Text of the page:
“You missed a spot.” She pointed at the dirty bumper.
He sloshed his bucket back a few steps and frowned. “You’re right.”
Alex didn’t step closer, fearing he’d accidentally turn the water hose toward her. “Anyone else around?” Willie would be little help on her mission. At the rate he was learning, he’d be in training for another ten years.
“Hank’s in the office. He had to drop his truck off for an oil change, so he said he’d catch up on paperwork till the work was done. You want me to go get him?”
She backed away. “No. Never mind. I don’t want to bother him.”
Hank stepped out of the office before she could get out of sight. “What do you need, Sheriff?” he asked as if they barely knew each other.
He kept staring at her with those dark eyes she swore were more black than brown. He had chameleon eyes, she decided, changing with his moods.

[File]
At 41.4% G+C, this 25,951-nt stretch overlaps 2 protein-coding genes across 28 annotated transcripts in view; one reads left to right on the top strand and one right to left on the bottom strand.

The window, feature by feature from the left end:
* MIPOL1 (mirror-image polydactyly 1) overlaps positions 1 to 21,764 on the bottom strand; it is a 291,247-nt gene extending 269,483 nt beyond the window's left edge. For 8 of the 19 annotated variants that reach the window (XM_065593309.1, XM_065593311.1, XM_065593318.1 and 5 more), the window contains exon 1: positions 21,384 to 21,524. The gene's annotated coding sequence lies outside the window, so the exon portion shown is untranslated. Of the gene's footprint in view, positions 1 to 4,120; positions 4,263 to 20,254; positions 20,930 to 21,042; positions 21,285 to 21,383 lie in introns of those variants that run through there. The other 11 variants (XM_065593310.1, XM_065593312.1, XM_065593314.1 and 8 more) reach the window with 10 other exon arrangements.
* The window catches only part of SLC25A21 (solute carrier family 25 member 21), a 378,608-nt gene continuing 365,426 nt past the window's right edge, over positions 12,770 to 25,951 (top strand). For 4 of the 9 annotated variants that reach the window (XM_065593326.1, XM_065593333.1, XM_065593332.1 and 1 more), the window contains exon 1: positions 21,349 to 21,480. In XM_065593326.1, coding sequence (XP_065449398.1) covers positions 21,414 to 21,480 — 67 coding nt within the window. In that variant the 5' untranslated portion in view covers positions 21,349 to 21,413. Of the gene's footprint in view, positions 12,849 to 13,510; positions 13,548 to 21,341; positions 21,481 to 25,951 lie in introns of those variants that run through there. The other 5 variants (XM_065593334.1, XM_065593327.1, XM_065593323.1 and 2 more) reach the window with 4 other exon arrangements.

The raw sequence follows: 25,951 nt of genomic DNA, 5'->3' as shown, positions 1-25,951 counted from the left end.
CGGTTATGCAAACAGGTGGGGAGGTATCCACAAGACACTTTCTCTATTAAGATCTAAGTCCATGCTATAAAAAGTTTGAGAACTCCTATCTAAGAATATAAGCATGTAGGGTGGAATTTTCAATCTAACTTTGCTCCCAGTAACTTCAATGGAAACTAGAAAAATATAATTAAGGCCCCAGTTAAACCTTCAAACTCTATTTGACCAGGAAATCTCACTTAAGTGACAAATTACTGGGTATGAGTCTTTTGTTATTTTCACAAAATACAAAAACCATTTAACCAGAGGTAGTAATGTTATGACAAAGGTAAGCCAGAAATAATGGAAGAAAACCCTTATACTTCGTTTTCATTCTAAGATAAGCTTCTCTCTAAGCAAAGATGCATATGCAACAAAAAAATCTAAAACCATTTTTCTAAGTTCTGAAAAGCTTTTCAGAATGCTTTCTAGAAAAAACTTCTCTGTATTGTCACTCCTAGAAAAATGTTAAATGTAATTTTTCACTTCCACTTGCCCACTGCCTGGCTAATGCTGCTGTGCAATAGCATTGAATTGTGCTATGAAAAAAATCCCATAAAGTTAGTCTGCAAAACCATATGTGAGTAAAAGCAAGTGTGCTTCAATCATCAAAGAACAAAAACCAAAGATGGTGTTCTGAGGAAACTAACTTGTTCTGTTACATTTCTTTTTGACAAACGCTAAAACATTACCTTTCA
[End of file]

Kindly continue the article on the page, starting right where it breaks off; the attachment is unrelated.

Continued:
She knew he’d never believe she’d dropped by to visit, so she decided the truth would be the best way not to look like a fool. “I was just headed out to Truman’s place to give him some bad news, and I thought there might be one of your men around who’d come along in case the old man takes it hard.” She started backing out the door. “But I see everyone is busy.”
“I’ll go with you.” He grabbed his jacket and hat. “Willie, load up one of the medical aid kits in the back of the sheriff’s car.”
Alex wanted to argue that he didn’t need to come, but she wouldn’t risk a life just because she hated the thought of being with Hank. They were both professionals. They could ride a few miles out of town and back without yelling or hitting one another. After all, this was Thursday morning, not Saturday night.